One of the most commonly mentioned disadvantages of Botox and nerve blocks is that they are temporary. Botox typically lasts for three to six months. Nerve blocks typically last six months or more. However, one of the major advantages of these injections is that they are temporary! Since kids are changing so quickly during growth and development, the factors causing their toe-walking are also changing. A temporary treatment like Botox and nerve blocks allow for better tailoring and adjusting of the treatment to meet the needs of each individual over time.
Botox injections and nerve blocks are most commonly performed by Pediatric Physiatrists (physicians who specialized in Physical Medicine and Rehabilitation Medicine). Neurologists and orthopedists also sometimes perform them.
If an Achilles tendon gets too tight, serial casting and other more conservative treatments may not be enough. An orthopedic surgeon can lengthen a tendon using several different surgical techniques. The recovery time as well as how much flexibility can be gained varies with the different techniques. For this type of surgery to be successful (and not cause worsening of the walking), it should be performed by a pediatric orthopedic surgeon experienced in these techniques, with planning and decision-making performed together with the patient, family, and entire treatment team.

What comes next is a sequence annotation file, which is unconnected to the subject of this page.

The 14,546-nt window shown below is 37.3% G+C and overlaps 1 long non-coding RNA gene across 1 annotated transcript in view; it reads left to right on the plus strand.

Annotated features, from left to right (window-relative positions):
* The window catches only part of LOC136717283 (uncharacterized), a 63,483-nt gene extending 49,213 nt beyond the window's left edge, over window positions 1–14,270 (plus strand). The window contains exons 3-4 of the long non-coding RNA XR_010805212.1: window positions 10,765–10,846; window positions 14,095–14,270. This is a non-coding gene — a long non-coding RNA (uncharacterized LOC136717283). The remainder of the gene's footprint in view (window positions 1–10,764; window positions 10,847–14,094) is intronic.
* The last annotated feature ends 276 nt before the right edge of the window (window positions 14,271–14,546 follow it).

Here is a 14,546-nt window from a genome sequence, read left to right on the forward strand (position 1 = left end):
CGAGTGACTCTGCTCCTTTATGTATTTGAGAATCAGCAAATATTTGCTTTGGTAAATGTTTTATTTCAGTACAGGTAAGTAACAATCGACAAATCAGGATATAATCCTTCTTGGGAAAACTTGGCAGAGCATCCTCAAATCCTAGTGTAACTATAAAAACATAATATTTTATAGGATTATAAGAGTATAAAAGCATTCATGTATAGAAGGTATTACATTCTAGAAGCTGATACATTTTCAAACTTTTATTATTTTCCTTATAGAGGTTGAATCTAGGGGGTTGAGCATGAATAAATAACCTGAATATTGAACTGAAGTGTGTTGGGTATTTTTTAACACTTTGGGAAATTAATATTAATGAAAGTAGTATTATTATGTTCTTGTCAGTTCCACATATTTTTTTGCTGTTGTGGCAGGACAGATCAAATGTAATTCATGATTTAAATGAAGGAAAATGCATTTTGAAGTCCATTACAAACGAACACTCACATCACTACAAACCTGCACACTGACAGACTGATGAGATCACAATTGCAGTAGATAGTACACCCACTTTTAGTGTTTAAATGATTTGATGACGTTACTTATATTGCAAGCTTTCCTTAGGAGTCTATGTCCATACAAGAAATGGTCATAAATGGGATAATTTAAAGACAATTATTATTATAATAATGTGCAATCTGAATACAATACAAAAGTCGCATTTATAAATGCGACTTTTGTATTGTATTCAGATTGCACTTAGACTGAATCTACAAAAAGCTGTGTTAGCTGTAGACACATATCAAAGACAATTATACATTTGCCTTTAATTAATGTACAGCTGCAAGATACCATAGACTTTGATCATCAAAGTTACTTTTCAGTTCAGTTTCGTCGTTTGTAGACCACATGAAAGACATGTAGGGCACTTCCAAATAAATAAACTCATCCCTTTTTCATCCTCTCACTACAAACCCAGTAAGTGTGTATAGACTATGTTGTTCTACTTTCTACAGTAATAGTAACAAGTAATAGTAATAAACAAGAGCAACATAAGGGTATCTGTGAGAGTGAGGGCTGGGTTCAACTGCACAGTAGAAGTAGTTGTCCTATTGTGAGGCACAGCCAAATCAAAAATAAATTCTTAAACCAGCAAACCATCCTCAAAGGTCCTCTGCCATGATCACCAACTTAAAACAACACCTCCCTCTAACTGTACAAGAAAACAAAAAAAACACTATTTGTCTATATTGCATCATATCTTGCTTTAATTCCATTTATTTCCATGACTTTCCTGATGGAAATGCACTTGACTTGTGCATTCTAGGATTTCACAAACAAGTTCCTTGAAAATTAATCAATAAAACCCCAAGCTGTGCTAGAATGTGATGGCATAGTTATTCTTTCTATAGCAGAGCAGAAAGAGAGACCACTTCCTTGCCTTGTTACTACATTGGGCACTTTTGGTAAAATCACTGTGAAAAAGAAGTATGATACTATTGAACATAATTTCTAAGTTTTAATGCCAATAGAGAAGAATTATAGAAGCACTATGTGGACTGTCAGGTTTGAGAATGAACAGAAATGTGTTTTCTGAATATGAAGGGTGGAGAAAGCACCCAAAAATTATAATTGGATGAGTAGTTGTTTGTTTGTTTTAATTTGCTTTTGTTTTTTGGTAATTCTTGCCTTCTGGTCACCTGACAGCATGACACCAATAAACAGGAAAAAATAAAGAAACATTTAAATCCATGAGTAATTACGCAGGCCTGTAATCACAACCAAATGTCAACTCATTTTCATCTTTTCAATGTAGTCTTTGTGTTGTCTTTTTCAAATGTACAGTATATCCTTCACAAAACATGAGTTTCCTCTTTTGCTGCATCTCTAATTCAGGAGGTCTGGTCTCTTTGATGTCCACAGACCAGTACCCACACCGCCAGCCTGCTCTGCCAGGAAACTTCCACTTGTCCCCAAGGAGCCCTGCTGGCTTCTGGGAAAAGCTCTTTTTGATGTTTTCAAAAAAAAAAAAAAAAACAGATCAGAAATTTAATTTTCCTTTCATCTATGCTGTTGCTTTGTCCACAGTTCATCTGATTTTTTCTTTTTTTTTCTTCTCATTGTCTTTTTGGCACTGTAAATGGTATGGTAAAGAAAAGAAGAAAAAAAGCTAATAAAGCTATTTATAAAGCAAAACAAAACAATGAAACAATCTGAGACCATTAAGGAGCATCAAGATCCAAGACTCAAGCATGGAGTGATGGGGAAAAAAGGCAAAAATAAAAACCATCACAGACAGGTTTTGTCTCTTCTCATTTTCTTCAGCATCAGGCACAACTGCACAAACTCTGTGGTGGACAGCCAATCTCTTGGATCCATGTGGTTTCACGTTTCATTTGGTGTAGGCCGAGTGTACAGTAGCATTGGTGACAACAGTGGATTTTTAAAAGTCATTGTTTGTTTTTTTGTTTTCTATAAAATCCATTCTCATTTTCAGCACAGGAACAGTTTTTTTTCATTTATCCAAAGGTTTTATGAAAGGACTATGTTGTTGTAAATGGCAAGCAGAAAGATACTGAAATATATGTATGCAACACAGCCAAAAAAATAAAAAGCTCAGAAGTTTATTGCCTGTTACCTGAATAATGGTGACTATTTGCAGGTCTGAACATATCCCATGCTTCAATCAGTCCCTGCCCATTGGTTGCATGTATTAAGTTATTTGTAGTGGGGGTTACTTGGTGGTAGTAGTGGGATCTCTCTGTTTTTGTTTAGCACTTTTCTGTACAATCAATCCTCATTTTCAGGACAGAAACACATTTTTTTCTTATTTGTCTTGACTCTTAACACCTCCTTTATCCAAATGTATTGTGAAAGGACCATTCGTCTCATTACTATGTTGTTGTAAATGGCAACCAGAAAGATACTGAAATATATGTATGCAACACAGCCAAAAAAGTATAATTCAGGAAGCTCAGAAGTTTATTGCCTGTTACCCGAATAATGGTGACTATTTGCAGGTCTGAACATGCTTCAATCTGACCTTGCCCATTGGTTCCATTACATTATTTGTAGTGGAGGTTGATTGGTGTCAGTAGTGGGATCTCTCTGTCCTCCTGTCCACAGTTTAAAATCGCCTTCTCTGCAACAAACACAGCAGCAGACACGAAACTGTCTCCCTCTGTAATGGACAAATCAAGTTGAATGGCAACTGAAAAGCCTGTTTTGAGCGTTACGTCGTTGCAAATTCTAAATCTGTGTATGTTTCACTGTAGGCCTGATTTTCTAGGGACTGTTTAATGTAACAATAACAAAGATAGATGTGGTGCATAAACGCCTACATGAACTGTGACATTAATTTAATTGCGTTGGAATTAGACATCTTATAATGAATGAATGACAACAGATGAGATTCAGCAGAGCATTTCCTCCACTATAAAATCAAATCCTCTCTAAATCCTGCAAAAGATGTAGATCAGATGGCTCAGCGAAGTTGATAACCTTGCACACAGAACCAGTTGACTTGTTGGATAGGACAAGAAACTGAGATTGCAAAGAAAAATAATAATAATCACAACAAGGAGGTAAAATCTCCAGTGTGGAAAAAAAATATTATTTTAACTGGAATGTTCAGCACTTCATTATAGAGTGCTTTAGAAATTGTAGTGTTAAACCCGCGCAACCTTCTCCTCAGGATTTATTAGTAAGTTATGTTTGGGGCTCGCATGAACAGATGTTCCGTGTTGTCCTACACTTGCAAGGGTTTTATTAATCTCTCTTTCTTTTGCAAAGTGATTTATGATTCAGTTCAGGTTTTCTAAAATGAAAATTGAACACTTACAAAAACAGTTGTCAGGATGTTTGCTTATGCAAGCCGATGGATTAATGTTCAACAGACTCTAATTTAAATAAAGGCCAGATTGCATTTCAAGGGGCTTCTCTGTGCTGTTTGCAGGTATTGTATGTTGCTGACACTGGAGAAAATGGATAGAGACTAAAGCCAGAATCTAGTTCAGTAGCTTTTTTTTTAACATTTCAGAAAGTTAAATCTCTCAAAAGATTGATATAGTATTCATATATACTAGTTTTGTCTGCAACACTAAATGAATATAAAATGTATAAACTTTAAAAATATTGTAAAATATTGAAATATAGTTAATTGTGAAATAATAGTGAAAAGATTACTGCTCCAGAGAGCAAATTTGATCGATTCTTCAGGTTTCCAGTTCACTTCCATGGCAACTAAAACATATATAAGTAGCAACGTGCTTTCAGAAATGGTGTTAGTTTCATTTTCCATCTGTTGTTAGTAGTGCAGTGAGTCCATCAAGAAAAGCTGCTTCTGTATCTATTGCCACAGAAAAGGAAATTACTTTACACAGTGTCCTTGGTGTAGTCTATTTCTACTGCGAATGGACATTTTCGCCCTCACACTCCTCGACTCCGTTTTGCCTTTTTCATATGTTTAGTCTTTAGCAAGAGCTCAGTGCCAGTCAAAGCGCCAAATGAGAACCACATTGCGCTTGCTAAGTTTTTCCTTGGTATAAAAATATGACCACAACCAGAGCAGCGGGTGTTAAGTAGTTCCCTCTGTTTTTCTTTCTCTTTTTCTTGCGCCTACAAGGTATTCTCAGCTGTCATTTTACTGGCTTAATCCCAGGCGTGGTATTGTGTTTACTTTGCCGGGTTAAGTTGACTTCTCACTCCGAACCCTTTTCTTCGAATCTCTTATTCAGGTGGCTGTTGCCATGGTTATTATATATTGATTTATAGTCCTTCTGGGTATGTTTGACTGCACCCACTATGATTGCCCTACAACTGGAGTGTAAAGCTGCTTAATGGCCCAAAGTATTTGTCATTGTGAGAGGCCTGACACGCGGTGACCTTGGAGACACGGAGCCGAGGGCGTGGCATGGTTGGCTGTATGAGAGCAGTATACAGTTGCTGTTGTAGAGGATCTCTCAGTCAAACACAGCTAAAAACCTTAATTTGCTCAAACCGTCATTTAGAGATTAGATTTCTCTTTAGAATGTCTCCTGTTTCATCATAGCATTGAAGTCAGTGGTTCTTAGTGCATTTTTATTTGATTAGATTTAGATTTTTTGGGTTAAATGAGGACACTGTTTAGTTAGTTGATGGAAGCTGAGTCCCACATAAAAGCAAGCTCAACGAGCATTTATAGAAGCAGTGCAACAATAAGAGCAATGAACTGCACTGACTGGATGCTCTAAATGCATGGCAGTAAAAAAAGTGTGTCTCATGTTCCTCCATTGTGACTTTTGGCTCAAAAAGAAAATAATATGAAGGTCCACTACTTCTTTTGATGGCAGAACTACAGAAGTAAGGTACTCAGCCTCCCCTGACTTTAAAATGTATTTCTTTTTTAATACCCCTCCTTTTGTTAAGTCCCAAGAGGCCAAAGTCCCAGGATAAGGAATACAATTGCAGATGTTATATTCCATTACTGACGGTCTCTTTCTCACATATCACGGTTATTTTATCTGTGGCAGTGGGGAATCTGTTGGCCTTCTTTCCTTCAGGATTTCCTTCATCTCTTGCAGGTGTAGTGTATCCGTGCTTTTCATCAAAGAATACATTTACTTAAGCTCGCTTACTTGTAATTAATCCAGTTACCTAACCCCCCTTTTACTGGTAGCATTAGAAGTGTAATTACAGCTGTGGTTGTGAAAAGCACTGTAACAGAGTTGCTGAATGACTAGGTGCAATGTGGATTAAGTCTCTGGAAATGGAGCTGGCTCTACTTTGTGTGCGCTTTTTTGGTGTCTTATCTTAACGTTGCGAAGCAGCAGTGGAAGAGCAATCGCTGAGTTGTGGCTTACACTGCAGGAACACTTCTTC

There are a lot of kids out there walking on their toes. Most will do just fine and will stop toe-walking on their own. But, since there are some scarier causes of toe-walking, an evaluation by a Pediatric Physiatrist should certainly be considered. And, even if the toe-walking is idiopathic, treatment is sometimes still needed for those kids who get tight at a young age or continue to toe-walk past the toddler years.